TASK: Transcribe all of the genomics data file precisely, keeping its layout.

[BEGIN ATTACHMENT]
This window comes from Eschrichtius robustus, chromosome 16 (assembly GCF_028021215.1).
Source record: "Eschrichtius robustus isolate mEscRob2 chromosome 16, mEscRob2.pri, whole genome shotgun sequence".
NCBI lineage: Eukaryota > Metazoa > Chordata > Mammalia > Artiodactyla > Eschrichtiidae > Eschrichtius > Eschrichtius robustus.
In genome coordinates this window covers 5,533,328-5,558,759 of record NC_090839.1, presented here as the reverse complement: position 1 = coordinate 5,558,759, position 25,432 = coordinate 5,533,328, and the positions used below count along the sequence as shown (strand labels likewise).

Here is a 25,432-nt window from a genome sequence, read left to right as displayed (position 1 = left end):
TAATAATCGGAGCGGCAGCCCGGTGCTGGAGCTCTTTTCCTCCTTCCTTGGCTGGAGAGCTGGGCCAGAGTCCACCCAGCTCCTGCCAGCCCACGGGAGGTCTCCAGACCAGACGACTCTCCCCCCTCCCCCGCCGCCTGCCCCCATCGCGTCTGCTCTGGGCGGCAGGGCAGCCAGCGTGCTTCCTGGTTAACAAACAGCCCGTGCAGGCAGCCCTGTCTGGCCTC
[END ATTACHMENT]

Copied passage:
This window comes from Eschrichtius robustus, chromosome 16 (assembly GCF_028021215.1).
Source record: "Eschrichtius robustus isolate mEscRob2 chromosome 16, mEscRob2.pri, whole genome shotgun sequence".
NCBI lineage: Eukaryota > Metazoa > Chordata > Mammalia > Artiodactyla > Eschrichtiidae > Eschrichtius > Eschrichtius robustus.
In genome coordinates this window covers 5,533,328-5,558,759 of record NC_090839.1, presented here as the reverse complement: position 1 = coordinate 5,558,759, position 25,432 = coordinate 5,533,328, and the positions used below count along the sequence as shown (strand labels likewise).

Here is a 25,432-nt window from a genome sequence, read left to right as displayed (position 1 = left end):
TAATAATCGGAGCGGCAGCCCGGTGCTGGAGCTCTTTTCCTCCTTCCTTGGCTGGAGAGCTGGGCCAGAGTCCACCCAGCTCCTGCCAGCCCACGGGAGGTCTCCAGACCAGACGACTCTCCCCCCTCCCCCGCCGCCTGCCCCCATCGCGTCTGCTCTGGGCGGCAGGGCAGCCAGCGTGCTTCCTGGTTAACAAACAGCCCGTGCAGGCAGCCCTGTCTGGCCTC